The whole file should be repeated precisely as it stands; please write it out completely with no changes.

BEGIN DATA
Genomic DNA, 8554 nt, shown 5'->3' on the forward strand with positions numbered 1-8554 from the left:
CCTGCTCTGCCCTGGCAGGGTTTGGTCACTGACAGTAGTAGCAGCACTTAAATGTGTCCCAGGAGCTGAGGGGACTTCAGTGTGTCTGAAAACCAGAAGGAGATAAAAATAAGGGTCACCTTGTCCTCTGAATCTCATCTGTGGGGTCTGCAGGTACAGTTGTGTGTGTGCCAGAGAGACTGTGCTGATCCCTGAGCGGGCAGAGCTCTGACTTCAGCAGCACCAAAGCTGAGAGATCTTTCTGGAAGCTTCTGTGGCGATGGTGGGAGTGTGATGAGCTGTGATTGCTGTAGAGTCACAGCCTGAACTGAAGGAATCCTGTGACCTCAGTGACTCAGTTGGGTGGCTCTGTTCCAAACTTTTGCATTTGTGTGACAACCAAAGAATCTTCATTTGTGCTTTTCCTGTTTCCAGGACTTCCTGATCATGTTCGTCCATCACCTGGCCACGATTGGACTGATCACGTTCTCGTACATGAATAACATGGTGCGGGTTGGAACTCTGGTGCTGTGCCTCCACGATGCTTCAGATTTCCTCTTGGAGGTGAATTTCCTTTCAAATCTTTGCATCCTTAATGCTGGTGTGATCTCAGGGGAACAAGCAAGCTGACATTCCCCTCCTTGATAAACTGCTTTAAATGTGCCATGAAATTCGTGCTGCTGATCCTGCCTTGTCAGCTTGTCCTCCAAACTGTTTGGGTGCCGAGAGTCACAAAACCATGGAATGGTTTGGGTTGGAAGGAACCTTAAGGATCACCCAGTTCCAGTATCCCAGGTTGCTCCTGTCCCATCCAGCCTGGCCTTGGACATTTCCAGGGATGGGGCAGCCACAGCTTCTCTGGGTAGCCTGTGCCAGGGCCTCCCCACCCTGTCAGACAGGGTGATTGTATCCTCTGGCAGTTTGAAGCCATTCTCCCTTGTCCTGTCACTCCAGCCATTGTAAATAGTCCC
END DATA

Genomic DNA, 8554 nt, shown 5'->3' on the forward strand with positions numbered 1-8554 from the left:
CCTGCTCTGCCCTGGCAGGGTTTGGTCACTGACAGTAGTAGCAGCACTTAAATGTGTCCCAGGAGCTGAGGGGACTTCAGTGTGTCTGAAAACCAGAAGGAGATAAAAATAAGGGTCACCTTGTCCTCTGAATCTCATCTGTGGGGTCTGCAGGTACAGTTGTGTGTGTGCCAGAGAGACTGTGCTGATCCCTGAGCGGGCAGAGCTCTGACTTCAGCAGCACCAAAGCTGAGAGATCTTTCTGGAAGCTTCTGTGGCGATGGTGGGAGTGTGATGAGCTGTGATTGCTGTAGAGTCACAGCCTGAACTGAAGGAATCCTGTGACCTCAGTGACTCAGTTGGGTGGCTCTGTTCCAAACTTTTGCATTTGTGTGACAACCAAAGAATCTTCATTTGTGCTTTTCCTGTTTCCAGGACTTCCTGATCATGTTCGTCCATCACCTGGCCACGATTGGACTGATCACGTTCTCGTACATGAATAACATGGTGCGGGTTGGAACTCTGGTGCTGTGCCTCCACGATGCTTCAGATTTCCTCTTGGAGGTGAATTTCCTTTCAAATCTTTGCATCCTTAATGCTGGTGTGATCTCAGGGGAACAAGCAAGCTGACATTCCCCTCCTTGATAAACTGCTTTAAATGTGCCATGAAATTCGTGCTGCTGATCCTGCCTTGTCAGCTTGTCCTCCAAACTGTTTGGGTGCCGAGAGTCACAAAACCATGGAATGGTTTGGGTTGGAAGGAACCTTAAGGATCACCCAGTTCCAGTATCCCAGGTTGCTCCTGTCCCATCCAGCCTGGCCTTGGACATTTCCAGGGATGGGGCAGCCACAGCTTCTCTGGGTAGCCTGTGCCAGGGCCTCCCCACCCTGTCAGACAGGGTGATTGTATCCTCTGGCAGTTTGAAGCCATTCTCCCTTGTCCTGTCACTCCAGCCATTGTAAATAGTCCC